tobes wrote:Indrajala, politics does not equal national politics. They are not synonyms.
To be a political leader is not tantamount to being a leader of a nation-state.
My earlier post was primarily aimed at discussing things at the national level.
Politics of course can include other areas not related to the direct maintenance and survival of the nation, like civil rights and so on. In that realm Buddhist values can generally be advocated without really infringing on basic Buddhist ethics. For instance, advocating laws against animal cruelty does not presumably require any unwholesome acts on our part. Buddhist ethics are perhaps best understood at macro and micro, or multiple, levels.
But that being said, I think most common people will be unable to really foresee the long-term consequences of their collective actions even with respect to civil politics.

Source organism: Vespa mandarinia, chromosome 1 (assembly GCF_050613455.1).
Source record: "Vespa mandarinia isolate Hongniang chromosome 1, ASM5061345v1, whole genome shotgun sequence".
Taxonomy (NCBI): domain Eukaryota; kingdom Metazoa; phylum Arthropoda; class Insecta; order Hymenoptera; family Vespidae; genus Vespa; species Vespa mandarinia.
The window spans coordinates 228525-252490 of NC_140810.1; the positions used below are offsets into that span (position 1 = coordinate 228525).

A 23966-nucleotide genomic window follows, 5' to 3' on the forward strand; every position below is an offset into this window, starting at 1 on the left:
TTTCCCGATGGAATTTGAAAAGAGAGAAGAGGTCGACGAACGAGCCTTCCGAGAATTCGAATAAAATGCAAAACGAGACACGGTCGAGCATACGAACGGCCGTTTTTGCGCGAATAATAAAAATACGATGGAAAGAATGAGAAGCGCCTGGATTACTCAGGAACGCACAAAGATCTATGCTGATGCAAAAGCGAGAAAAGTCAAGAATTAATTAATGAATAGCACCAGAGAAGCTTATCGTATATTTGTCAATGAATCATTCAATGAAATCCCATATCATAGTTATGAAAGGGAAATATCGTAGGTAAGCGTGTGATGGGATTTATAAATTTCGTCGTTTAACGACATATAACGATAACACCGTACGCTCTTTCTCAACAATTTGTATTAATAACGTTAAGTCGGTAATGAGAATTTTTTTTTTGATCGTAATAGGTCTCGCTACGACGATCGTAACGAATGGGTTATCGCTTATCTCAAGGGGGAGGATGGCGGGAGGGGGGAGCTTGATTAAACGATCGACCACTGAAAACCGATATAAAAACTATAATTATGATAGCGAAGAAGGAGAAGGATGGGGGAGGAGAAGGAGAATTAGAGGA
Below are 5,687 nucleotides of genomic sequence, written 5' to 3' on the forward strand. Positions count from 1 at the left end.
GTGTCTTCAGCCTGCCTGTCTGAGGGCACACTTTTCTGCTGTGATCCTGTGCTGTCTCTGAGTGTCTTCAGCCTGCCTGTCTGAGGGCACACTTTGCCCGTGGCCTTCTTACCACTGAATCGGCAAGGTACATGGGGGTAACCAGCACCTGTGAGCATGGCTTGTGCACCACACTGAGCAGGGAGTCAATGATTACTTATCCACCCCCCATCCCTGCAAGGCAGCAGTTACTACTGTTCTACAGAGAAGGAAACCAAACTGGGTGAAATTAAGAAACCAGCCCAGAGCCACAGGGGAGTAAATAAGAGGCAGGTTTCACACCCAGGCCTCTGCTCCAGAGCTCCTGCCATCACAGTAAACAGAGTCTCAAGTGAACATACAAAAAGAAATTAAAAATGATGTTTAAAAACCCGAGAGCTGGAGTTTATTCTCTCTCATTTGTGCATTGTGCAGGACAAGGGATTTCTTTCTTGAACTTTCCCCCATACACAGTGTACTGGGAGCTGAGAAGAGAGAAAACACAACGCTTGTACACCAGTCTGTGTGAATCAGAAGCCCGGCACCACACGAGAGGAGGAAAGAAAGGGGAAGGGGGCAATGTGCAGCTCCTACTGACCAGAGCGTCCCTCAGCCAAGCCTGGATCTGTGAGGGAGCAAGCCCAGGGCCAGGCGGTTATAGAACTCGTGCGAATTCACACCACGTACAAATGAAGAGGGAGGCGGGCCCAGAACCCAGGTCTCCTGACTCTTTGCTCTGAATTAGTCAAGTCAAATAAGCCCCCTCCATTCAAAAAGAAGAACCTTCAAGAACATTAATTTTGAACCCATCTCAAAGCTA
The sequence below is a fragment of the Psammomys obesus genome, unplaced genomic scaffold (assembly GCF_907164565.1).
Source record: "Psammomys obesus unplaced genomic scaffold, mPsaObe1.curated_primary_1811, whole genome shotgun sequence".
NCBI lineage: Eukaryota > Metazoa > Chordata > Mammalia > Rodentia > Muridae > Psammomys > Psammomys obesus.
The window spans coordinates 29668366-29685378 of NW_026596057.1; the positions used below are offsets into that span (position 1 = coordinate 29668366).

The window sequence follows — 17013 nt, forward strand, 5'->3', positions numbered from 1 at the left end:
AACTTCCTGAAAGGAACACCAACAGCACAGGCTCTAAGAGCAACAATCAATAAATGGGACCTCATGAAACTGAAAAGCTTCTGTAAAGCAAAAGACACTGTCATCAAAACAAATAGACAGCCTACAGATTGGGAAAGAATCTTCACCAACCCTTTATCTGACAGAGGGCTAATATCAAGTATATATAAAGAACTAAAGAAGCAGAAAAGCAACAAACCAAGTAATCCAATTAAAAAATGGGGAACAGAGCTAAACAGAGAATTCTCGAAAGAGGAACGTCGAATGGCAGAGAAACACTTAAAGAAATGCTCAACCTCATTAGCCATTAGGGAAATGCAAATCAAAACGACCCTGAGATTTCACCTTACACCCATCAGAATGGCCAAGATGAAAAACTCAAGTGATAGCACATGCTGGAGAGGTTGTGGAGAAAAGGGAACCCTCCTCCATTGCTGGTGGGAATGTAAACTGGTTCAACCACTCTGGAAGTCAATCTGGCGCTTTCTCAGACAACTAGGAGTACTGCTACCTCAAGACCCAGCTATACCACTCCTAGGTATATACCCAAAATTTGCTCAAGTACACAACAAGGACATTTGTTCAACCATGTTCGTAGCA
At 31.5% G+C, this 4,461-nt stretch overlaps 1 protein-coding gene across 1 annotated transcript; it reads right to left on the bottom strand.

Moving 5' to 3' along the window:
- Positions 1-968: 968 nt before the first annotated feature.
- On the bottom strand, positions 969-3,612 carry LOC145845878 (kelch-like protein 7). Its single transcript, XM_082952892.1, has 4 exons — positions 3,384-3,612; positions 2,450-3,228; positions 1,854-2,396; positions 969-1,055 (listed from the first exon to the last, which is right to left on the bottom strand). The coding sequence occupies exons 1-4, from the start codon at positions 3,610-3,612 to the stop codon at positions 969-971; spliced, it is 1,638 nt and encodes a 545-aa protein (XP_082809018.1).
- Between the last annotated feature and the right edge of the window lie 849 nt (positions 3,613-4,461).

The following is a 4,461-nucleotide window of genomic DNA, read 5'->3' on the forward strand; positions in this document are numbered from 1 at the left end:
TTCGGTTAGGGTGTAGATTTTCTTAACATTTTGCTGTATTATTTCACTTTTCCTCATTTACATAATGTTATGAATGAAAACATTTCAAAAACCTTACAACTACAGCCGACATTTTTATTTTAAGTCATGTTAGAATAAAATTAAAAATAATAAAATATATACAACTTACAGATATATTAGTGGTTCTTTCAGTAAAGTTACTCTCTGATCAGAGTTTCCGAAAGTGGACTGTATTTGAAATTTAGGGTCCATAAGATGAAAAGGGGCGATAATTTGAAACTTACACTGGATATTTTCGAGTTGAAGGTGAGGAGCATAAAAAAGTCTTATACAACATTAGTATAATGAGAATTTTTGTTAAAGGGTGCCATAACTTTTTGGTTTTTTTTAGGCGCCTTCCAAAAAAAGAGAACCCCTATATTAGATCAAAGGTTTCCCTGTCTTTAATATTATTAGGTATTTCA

The Mahāyāna is universal in scope: do you not recognise the possibility for a genuine Buddhist inspired cosmopolitanism?
I doubt everyone could ever get along. Even looking at history nations heavily influenced by Mahāyāna Buddhism still went to war with each other. One prime example was the conflict between China and Goguryeo during the early Tang Dynasty:
Also, progress is not perpetual or irreversible. Rather than planning a utopia, better to deal with immediate conditions and try to work for the best with them.